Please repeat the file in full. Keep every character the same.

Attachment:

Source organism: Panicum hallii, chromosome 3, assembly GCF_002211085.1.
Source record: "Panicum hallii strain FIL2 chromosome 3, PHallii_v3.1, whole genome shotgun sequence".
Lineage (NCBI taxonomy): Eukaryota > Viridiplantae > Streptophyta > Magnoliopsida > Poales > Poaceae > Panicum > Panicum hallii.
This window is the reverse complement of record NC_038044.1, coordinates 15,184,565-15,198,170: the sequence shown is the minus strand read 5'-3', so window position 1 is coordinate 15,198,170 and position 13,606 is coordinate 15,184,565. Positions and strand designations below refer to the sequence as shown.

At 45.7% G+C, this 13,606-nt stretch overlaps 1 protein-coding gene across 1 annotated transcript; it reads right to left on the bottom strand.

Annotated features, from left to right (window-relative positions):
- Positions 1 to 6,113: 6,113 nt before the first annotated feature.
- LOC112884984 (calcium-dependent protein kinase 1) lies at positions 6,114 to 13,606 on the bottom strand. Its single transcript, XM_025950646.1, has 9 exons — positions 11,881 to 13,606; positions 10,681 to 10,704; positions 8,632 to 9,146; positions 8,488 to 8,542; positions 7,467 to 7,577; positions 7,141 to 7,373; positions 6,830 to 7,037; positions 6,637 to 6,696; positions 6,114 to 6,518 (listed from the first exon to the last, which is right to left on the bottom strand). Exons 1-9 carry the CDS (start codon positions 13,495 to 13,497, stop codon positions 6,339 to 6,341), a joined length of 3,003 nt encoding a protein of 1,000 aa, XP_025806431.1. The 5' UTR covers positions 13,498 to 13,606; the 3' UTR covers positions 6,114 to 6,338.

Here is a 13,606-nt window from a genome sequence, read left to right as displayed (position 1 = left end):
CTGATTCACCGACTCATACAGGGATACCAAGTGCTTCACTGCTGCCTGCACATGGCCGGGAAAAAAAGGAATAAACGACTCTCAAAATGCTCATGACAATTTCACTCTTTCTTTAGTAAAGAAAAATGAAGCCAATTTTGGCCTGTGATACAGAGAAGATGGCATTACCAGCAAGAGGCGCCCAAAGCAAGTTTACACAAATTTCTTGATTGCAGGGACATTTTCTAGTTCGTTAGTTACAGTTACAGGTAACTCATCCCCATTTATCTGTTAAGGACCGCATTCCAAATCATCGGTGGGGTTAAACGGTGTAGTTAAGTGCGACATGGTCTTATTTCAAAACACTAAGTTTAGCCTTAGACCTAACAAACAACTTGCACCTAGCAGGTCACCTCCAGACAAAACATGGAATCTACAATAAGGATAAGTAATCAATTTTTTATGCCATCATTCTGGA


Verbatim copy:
Source organism: Panicum hallii, chromosome 3, assembly GCF_002211085.1.
Source record: "Panicum hallii strain FIL2 chromosome 3, PHallii_v3.1, whole genome shotgun sequence".
Lineage (NCBI taxonomy): Eukaryota > Viridiplantae > Streptophyta > Magnoliopsida > Poales > Poaceae > Panicum > Panicum hallii.
This window is the reverse complement of record NC_038044.1, coordinates 15,184,565-15,198,170: the sequence shown is the minus strand read 5'-3', so window position 1 is coordinate 15,198,170 and position 13,606 is coordinate 15,184,565. Positions and strand designations below refer to the sequence as shown.

At 45.7% G+C, this 13,606-nt stretch overlaps 1 protein-coding gene across 1 annotated transcript; it reads right to left on the bottom strand.

Annotated features, from left to right (window-relative positions):
- Positions 1 to 6,113: 6,113 nt before the first annotated feature.
- LOC112884984 (calcium-dependent protein kinase 1) lies at positions 6,114 to 13,606 on the bottom strand. Its single transcript, XM_025950646.1, has 9 exons — positions 11,881 to 13,606; positions 10,681 to 10,704; positions 8,632 to 9,146; positions 8,488 to 8,542; positions 7,467 to 7,577; positions 7,141 to 7,373; positions 6,830 to 7,037; positions 6,637 to 6,696; positions 6,114 to 6,518 (listed from the first exon to the last, which is right to left on the bottom strand). Exons 1-9 carry the CDS (start codon positions 13,495 to 13,497, stop codon positions 6,339 to 6,341), a joined length of 3,003 nt encoding a protein of 1,000 aa, XP_025806431.1. The 5' UTR covers positions 13,498 to 13,606; the 3' UTR covers positions 6,114 to 6,338.

Here is a 13,606-nt window from a genome sequence, read left to right as displayed (position 1 = left end):
CTGATTCACCGACTCATACAGGGATACCAAGTGCTTCACTGCTGCCTGCACATGGCCGGGAAAAAAAGGAATAAACGACTCTCAAAATGCTCATGACAATTTCACTCTTTCTTTAGTAAAGAAAAATGAAGCCAATTTTGGCCTGTGATACAGAGAAGATGGCATTACCAGCAAGAGGCGCCCAAAGCAAGTTTACACAAATTTCTTGATTGCAGGGACATTTTCTAGTTCGTTAGTTACAGTTACAGGTAACTCATCCCCATTTATCTGTTAAGGACCGCATTCCAAATCATCGGTGGGGTTAAACGGTGTAGTTAAGTGCGACATGGTCTTATTTCAAAACACTAAGTTTAGCCTTAGACCTAACAAACAACTTGCACCTAGCAGGTCACCTCCAGACAAAACATGGAATCTACAATAAGGATAAGTAATCAATTTTTTATGCCATCATTCTGGA